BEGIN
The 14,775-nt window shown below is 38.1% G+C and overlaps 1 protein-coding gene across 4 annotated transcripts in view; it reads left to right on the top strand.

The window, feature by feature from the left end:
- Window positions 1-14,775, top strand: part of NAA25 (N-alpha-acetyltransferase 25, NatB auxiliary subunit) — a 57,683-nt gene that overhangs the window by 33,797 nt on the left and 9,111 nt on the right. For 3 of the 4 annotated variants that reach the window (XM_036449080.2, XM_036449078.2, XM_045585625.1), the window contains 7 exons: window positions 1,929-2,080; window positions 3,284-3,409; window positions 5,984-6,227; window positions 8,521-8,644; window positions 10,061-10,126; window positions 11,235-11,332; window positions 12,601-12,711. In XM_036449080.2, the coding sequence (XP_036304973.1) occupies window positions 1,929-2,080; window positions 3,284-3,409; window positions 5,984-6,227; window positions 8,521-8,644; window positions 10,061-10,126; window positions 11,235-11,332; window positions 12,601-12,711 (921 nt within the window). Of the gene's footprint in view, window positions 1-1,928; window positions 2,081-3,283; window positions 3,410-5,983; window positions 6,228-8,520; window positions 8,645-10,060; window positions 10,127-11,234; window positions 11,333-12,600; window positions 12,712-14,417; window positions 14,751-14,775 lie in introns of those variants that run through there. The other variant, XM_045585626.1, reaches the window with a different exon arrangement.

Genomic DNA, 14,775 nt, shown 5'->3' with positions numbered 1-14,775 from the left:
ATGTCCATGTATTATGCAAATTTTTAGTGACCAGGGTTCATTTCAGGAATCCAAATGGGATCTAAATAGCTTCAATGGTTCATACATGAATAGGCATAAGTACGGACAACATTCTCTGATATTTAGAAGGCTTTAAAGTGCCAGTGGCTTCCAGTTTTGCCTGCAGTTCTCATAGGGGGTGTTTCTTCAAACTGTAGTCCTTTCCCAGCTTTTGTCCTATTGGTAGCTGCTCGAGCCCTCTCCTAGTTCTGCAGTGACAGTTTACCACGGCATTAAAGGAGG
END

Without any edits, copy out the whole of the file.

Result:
The 14,775-nt window shown below is 38.1% G+C and overlaps 1 protein-coding gene across 4 annotated transcripts in view; it reads left to right on the top strand.

The window, feature by feature from the left end:
- Window positions 1-14,775, top strand: part of NAA25 (N-alpha-acetyltransferase 25, NatB auxiliary subunit) — a 57,683-nt gene that overhangs the window by 33,797 nt on the left and 9,111 nt on the right. For 3 of the 4 annotated variants that reach the window (XM_036449080.2, XM_036449078.2, XM_045585625.1), the window contains 7 exons: window positions 1,929-2,080; window positions 3,284-3,409; window positions 5,984-6,227; window positions 8,521-8,644; window positions 10,061-10,126; window positions 11,235-11,332; window positions 12,601-12,711. In XM_036449080.2, the coding sequence (XP_036304973.1) occupies window positions 1,929-2,080; window positions 3,284-3,409; window positions 5,984-6,227; window positions 8,521-8,644; window positions 10,061-10,126; window positions 11,235-11,332; window positions 12,601-12,711 (921 nt within the window). Of the gene's footprint in view, window positions 1-1,928; window positions 2,081-3,283; window positions 3,410-5,983; window positions 6,228-8,520; window positions 8,645-10,060; window positions 10,127-11,234; window positions 11,333-12,600; window positions 12,712-14,417; window positions 14,751-14,775 lie in introns of those variants that run through there. The other variant, XM_045585626.1, reaches the window with a different exon arrangement.

Genomic DNA, 14,775 nt, shown 5'->3' with positions numbered 1-14,775 from the left:
ATGTCCATGTATTATGCAAATTTTTAGTGACCAGGGTTCATTTCAGGAATCCAAATGGGATCTAAATAGCTTCAATGGTTCATACATGAATAGGCATAAGTACGGACAACATTCTCTGATATTTAGAAGGCTTTAAAGTGCCAGTGGCTTCCAGTTTTGCCTGCAGTTCTCATAGGGGGTGTTTCTTCAAACTGTAGTCCTTTCCCAGCTTTTGTCCTATTGGTAGCTGCTCGAGCCCTCTCCTAGTTCTGCAGTGACAGTTTACCACGGCATTAAAGGAGG